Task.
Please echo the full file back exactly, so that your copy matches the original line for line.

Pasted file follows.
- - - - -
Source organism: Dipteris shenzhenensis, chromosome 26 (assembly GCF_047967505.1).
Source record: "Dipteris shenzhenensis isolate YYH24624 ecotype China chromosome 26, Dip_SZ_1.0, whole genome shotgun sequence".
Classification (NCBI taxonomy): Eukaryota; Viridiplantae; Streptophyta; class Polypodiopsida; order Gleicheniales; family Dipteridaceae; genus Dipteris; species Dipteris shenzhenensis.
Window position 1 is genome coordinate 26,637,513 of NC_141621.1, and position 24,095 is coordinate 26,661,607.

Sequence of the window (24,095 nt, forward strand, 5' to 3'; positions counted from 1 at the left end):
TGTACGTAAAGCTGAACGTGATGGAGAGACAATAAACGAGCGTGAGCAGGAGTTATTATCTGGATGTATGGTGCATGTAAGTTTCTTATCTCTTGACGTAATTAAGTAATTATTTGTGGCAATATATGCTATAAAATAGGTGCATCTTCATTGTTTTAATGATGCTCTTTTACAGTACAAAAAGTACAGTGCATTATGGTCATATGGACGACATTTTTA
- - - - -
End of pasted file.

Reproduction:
Source organism: Dipteris shenzhenensis, chromosome 26 (assembly GCF_047967505.1).
Source record: "Dipteris shenzhenensis isolate YYH24624 ecotype China chromosome 26, Dip_SZ_1.0, whole genome shotgun sequence".
Classification (NCBI taxonomy): Eukaryota; Viridiplantae; Streptophyta; class Polypodiopsida; order Gleicheniales; family Dipteridaceae; genus Dipteris; species Dipteris shenzhenensis.
Window position 1 is genome coordinate 26,637,513 of NC_141621.1, and position 24,095 is coordinate 26,661,607.

Sequence of the window (24,095 nt, forward strand, 5' to 3'; positions counted from 1 at the left end):
TGTACGTAAAGCTGAACGTGATGGAGAGACAATAAACGAGCGTGAGCAGGAGTTATTATCTGGATGTATGGTGCATGTAAGTTTCTTATCTCTTGACGTAATTAAGTAATTATTTGTGGCAATATATGCTATAAAATAGGTGCATCTTCATTGTTTTAATGATGCTCTTTTACAGTACAAAAAGTACAGTGCATTATGGTCATATGGACGACATTTTTA